1. Who is Your Travel Alter Ego?
    Interview with travel writer Carrie Visintainer

    Carrie VisintainerWe have all felt ourselves change because of our travels. Yet what if you discovered you had a entirely different persona when you crossed into new borders?

    Freelancer and avid traveler Carrie Visintainer writes The Coloradoan’s Wild Mama column, sharing her trials, tribulations, and tips as she seeks to keep an adventurous spirit as a mother of two young kids.

    Her personal essays have appeared in national publications including Proto, and have been anthologized in several Travelers’ Tales “The Best Women’s Travel Writing” volumes. Her most recent essay was awarded a first place Solas Award in the Travel and Transformation category. 


  2. Waypost Travel Talk - March 13th: Taking a Sabbatical

    The video from our Waypost talk in March is finally ready! (Thanks so much to Ola for filming.)

    Hear what our guest speakers Michelle, Tara and Joe had to say about taking a sabbatical and their advice for you if you’re planning one.


  3. Waypost Travel Talk 2/13: Religious & Spiritual Travel


    A pilgrimage is a journey or search of moral or spiritual significance. Typically, it is a journey to a shrine or other location of importance to a person’s beliefs and faith, although sometimes it can be a metaphorical journey in to someone’s own beliefs.

    At this travel talk we had speakers who went walking the pilgrimage route to Santiago de Compostela in Northern Spain, went on a spiritual journey in India and went soul searching and meditating in Bali, Indonesia.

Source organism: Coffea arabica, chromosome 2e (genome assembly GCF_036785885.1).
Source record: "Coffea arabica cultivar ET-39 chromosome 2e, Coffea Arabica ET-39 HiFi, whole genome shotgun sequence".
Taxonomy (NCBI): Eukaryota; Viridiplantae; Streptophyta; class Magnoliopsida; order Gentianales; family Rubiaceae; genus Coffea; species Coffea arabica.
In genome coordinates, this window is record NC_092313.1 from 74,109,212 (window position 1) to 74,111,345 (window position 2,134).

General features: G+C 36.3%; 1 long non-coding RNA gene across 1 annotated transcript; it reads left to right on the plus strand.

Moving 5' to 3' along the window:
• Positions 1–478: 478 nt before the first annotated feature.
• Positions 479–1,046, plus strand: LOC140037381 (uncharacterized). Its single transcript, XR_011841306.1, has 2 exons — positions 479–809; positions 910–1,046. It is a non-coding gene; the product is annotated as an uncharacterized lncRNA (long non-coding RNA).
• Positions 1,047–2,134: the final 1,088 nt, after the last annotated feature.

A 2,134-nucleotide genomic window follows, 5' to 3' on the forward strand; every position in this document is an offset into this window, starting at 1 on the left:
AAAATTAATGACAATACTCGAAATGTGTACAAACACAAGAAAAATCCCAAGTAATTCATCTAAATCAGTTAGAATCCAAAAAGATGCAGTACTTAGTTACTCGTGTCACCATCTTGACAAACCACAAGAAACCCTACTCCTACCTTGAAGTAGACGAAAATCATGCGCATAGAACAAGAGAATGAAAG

After 7 years of doing what she thought she was supposed to do, like getting a degree, getting a job, getting married, getting a house, she still found herself miserable. She decided to leave that life, and one night while reading a magazine, a photo of India just popped out. She knew India was the place she needed to be and in October 2009 she left. She didn’t know what to expect or what the trip would mean to her, but she knew she had to do it.

    Did you seek out India because of its spiritual reputation?
    I actually had a chance to go to India for a wedding in 2005, but I had no desire to go and I ended up not going. I think the reason was that back then I was not a spiritual person. But as I was questioning my path in life I delved into spirituality so I like to think that I  went down a spiritual path in India that was for me. I didn’t go there with a checklist of spiritual activities, but I structured my trip around different volunteer activities to deepen my experience.

    How are you more spiritual now?